Although our genome includes approximately 25,000 protein encoding genes, our cells can produce some 400000 different proteins.
How can so few genes specify so many proteins
- INTRONS: by removing different combinations of introns from mRNA molecule, a cell can produce several proteins from one gene
What is the function of the 98.5 % of our genome that does not encode protein
- some are regulatory ( e.g. Enhancers that control gene expression
- much is transcribed to rRNA, tRNA, & microRNA
- chromosomes also contain pseudogenes that are not able to be translated
- TRANSPOSON: The human geneome is riddled with highly repetitive squences that have no known function. The most abundant type are TRANSPOSON ( these moveable pieces of Dna make up 45% of the human geneome
- TANDEM REPEATS: ( AKA SATELITE DNA)
found in silent Dna, consist of one or more bases repeated several times
DNA sequences that are very similarto protein encoding genes and that are transcribed but whose mRNA is not translated into protein
How can the number of proteins encoded in DNA exceed the number of genes in the genome?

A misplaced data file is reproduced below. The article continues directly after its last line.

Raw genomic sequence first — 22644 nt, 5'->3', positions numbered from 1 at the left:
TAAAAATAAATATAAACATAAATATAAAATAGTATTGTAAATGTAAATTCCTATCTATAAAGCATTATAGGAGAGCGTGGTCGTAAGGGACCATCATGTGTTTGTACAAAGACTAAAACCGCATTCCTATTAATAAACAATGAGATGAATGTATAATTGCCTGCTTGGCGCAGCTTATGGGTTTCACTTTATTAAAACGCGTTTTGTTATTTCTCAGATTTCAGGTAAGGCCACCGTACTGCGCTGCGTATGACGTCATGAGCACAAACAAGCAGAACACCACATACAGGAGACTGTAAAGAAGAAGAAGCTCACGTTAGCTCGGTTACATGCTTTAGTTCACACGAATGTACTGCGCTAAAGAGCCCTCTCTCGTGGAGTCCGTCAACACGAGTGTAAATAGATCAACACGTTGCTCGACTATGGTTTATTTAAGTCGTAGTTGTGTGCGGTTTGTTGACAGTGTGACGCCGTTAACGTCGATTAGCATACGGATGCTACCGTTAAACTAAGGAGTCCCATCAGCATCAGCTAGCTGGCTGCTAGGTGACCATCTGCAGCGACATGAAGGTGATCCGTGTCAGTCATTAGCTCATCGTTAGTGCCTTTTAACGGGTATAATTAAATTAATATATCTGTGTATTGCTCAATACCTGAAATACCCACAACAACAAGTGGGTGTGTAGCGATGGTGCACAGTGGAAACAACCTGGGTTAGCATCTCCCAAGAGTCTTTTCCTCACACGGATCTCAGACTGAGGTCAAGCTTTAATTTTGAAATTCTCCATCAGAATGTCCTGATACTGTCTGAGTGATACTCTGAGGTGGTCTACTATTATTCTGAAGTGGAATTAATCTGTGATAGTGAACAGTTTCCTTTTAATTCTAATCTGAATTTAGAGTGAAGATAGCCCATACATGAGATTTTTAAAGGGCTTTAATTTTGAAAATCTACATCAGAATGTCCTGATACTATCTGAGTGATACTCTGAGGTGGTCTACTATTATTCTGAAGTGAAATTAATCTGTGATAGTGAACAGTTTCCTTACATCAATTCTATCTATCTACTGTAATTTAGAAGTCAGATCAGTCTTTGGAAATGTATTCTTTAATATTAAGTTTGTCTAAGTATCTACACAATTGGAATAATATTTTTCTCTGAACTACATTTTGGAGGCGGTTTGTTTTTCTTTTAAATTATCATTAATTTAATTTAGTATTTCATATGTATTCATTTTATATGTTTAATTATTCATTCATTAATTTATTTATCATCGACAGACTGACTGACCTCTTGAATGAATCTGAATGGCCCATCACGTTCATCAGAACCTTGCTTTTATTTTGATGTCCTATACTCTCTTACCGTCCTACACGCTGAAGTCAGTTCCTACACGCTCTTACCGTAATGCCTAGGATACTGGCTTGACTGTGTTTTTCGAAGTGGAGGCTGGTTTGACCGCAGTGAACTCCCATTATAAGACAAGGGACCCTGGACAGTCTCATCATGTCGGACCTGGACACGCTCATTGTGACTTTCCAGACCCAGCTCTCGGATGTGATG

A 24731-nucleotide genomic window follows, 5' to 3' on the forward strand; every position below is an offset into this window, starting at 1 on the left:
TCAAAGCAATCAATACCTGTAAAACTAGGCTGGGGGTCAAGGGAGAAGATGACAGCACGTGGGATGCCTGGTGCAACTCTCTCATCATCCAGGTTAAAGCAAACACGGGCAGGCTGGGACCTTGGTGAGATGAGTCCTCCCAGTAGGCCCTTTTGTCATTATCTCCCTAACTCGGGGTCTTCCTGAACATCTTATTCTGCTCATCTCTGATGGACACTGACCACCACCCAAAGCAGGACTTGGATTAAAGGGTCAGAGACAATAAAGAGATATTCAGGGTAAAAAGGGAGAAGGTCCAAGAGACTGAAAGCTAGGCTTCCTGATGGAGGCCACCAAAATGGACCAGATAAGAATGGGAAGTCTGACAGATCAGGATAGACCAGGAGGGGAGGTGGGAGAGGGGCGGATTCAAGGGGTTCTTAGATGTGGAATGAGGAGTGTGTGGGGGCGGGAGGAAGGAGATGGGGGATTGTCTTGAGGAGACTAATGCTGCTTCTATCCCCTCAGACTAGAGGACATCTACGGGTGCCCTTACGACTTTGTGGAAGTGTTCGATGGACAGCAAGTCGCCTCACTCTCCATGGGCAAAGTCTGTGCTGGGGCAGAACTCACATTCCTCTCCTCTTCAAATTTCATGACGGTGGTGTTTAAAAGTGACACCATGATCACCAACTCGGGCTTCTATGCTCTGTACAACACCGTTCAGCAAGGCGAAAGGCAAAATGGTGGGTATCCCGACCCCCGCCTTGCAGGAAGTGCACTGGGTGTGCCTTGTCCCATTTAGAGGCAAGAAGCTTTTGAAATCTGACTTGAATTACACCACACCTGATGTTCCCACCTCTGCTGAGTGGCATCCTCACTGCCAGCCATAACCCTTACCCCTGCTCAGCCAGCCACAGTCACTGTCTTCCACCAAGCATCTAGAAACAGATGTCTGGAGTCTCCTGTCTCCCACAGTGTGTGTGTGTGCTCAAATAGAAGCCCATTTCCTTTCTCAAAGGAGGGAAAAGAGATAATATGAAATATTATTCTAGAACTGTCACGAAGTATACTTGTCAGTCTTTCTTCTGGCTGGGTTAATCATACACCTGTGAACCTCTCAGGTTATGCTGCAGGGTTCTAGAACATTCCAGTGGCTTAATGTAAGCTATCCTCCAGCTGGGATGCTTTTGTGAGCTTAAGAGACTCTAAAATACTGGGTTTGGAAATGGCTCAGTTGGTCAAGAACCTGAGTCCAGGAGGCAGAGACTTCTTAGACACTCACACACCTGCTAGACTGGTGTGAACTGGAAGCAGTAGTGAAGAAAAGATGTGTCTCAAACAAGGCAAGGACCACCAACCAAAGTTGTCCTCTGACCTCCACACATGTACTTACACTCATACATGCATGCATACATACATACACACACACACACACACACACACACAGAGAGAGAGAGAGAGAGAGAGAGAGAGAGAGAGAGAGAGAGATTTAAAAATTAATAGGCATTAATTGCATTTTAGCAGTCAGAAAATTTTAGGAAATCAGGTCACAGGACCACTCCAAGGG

The 25,000 or so genes can make 400,000 proteins in part by changing which introns are removed prior to splicing together the mRNA.
List some functions of the 98.5% of the human genome that does not specify protein
Some of the 98.5% of the human genome that does not code for protein encodes rRNA, tRNA, and regulatory sequences that control gene expression. It also contains pseudogenes that may be remnants of non-functional DNA that encoded proteins in our ancestors; transposons (transposable elements) that jumped from bacteria and viruses to humans; and tandem repeats of DNA sequences in telomeres, centromeres, and on the Y chromosome.